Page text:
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The Secret My Mother Kept For Decades

And I knew all about it.

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Child looking into parents bedroom while they're sleeping
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Is there someone from your past whom you think about with pleasure and imagine with delight? A love you lost but never forgot?

Perhaps your first boyfriend — or your college sweetheart who went off to live in India when he was 23?

There was someone like that for my mother, Glynne, and his name was Maurice. But she didn’t just meet him on memory lane. Over 30 years, she saw him again and again — in Paris, where they first met. And because my mother and I were very close, I knew all about it.

At first the reunions were clandestine, quietly tacked onto journalistic ventures or family visits. Later, with her secure and tolerant third husband, they were openly acknowledged. Now that all three of her husbands have died, Maurice is as much a part of our family lore as they are. My mother has enshrined this enduring romantic affair in her 2018 memoir Passport to Paris, an account of two formative years in Paris, circa 1950, when she was 26 and I was a little girl of 3.

Going to Paris was my father Joe’s idea: We would all learn French and he would study at the Sorbonne on the GI Bill. In addition, perhaps life in Paris would save their foundering marriage. It did not. After a year, Glynne realized she didn’t love Joe (she asked herself if she’d ever been in love). She chose to leave him and become her own woman, creating a marvelous (though impoverished) life for herself and me on the Left Bank.

Her memoir chronicles her last year with my father (mutually lustful until the day he moved out) and several months with Ned, her American boyfriend, who returned to the family farm when his mother got sick. She was seated at a café when a man with green eyes asked if he could join her. This was Maurice. It was a coup de foudre — or thunderbolt — for her. Now, at last, she knew what it was to fall in love.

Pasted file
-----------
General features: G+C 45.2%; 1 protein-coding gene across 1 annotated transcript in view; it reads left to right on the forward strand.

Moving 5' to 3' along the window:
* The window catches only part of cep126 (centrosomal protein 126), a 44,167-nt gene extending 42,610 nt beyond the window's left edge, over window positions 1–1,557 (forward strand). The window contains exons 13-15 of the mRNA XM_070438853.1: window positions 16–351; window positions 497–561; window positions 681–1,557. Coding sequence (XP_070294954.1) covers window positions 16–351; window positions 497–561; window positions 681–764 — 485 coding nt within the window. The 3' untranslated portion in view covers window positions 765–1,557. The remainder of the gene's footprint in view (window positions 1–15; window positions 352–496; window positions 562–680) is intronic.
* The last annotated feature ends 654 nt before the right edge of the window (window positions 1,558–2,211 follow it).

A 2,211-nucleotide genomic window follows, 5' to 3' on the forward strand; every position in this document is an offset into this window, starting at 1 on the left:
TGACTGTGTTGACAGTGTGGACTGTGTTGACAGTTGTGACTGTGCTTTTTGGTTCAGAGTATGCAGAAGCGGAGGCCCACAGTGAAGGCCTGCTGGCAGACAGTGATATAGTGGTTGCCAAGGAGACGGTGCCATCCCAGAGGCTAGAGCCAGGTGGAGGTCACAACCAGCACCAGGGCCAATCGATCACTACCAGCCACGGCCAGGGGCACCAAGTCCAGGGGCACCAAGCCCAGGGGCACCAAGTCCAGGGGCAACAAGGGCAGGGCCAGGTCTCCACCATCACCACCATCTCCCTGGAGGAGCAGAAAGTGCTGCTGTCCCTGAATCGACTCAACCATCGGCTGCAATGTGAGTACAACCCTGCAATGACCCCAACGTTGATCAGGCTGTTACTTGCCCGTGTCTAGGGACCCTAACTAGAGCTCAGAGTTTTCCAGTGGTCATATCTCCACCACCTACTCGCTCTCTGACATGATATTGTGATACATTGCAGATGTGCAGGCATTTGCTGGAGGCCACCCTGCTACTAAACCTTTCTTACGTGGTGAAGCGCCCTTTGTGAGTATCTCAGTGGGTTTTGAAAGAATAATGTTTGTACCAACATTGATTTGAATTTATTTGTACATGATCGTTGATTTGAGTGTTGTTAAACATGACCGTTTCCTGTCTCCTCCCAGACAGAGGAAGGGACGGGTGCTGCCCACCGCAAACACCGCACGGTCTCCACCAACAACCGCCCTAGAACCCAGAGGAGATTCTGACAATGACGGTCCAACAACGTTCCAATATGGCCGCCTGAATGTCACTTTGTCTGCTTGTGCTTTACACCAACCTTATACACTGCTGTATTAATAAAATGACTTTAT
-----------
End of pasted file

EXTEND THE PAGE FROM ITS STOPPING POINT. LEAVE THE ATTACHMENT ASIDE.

The story of Glynne and Maurice evokes a lost world: of communication and miscommunication by pneus (the messages that coursed underneath the streets of Paris via tubes of pressurized air); of earnest café discussions about existentialism; and of making do on just one dress, one skirt and two sweaters. A few months after meeting Maurice, Glynne had to move back to New York so my father could see me. Yet although she and Maurice were separated in their 20s, they remained forever connected. Every few years my mother finessed a trip to Paris, and Maurice —  who never married — was always there for her. He would explain himself to his current girlfriend and devote a few days entirely to my mother. In later years, Glynne arranged to sleep in a hotel before meeting Maurice so she would look fresh and lovely for him.

Maurice died young, at 56, of a heart attack. My mother was devastated. In the following months when I’d visit her, she’d be playing Yves Montand records and reading old letters. Sometimes she wondered if she should have returned to Paris to be with Maurice permanently. Deep down, though, she knew that their magic would not have withstood domesticity.

Years passed, and in her 80s Glynne began writing her memoir. She would occasionally regale family members by reading a few pages, for she had a deft and lively style and a great ear for dialogue, but we never knew if we’d ever see the finished product. Finally, I persuaded her to finish the book and let me find her a publisher.

Now that Passport to Paris has come out, I feel we have officially welcomed Maurice into our family and validated his and my mother’s unconventional love. But their love, while unconventional, is far from unique. Every few years, my cousin visits her English boyfriend, whom she met during her junior year abroad. They wander around London and go to museums. My friend Katya returns to the Midwest for every high school reunion just to keep seeing her first love again. They kiss a little in the car (or that’s all she admits to). A new friend, Ana, just told me that when she was in college she, too, met a man in Paris whom she continued to visit for decades. Her “Maurice” always wore white. Incidentally, all three of these women are in happy marriages.

My mother died in January, and I often think about her and Maurice. Perhaps many people have a Maurice in their lives — a person they will always cherish, though they will mainly be apart. Probably if they were together full time the pixie dust would vanish, but what lovely daydreams Maurice inspires! We imagine being with him in bed, but not doing the dishes. We think of country picnics with him, but no ants and no rain. A relationship with Maurice is always idealized. Maurice never has bad breath or bad moods, and Maurice is enchanted by everything we do.

So, we will always return to him — perhaps literally, perhaps just in our mind. For we were young together, and Maurice is a passport to the past.